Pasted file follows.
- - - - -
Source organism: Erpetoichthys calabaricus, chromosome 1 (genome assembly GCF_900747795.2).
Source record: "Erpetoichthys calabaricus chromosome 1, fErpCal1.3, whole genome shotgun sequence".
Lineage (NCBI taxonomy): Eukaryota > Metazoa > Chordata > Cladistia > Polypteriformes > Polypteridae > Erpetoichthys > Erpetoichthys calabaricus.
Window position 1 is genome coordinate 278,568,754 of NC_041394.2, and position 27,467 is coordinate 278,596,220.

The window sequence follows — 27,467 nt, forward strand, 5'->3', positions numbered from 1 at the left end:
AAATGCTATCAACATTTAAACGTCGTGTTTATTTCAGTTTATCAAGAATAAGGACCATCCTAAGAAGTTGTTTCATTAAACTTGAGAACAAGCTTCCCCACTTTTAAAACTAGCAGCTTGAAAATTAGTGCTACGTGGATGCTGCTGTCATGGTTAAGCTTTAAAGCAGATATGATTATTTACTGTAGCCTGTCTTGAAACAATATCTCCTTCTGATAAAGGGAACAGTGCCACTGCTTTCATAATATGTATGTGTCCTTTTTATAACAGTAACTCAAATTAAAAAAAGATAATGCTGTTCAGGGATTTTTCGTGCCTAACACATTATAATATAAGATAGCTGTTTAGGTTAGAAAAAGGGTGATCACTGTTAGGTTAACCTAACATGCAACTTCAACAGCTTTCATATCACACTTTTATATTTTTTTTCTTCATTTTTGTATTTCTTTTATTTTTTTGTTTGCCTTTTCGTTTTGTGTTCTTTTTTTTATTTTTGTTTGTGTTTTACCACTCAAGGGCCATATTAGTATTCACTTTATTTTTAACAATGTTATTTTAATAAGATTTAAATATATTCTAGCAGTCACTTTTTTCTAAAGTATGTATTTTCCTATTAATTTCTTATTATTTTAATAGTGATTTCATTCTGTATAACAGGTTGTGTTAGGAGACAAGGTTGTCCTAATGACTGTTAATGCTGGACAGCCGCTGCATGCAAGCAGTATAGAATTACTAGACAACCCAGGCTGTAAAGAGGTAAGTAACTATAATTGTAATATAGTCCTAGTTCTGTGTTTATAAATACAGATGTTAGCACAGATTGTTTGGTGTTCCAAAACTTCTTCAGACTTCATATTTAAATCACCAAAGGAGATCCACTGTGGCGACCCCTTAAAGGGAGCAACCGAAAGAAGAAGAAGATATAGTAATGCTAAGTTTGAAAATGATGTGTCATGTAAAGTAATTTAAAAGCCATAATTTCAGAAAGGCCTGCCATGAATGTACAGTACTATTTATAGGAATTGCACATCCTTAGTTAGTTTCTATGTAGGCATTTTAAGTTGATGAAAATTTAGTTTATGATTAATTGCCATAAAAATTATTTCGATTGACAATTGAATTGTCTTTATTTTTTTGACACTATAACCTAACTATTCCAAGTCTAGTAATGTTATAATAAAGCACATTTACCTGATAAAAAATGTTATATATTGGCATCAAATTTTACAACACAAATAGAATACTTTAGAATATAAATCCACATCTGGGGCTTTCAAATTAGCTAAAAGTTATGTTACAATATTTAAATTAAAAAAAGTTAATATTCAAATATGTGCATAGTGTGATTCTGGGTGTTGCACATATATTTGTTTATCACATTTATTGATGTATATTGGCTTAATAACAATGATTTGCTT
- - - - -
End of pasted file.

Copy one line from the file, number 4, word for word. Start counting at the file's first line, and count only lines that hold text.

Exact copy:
Window position 1 is genome coordinate 278,568,754 of NC_041394.2, and position 27,467 is coordinate 278,596,220.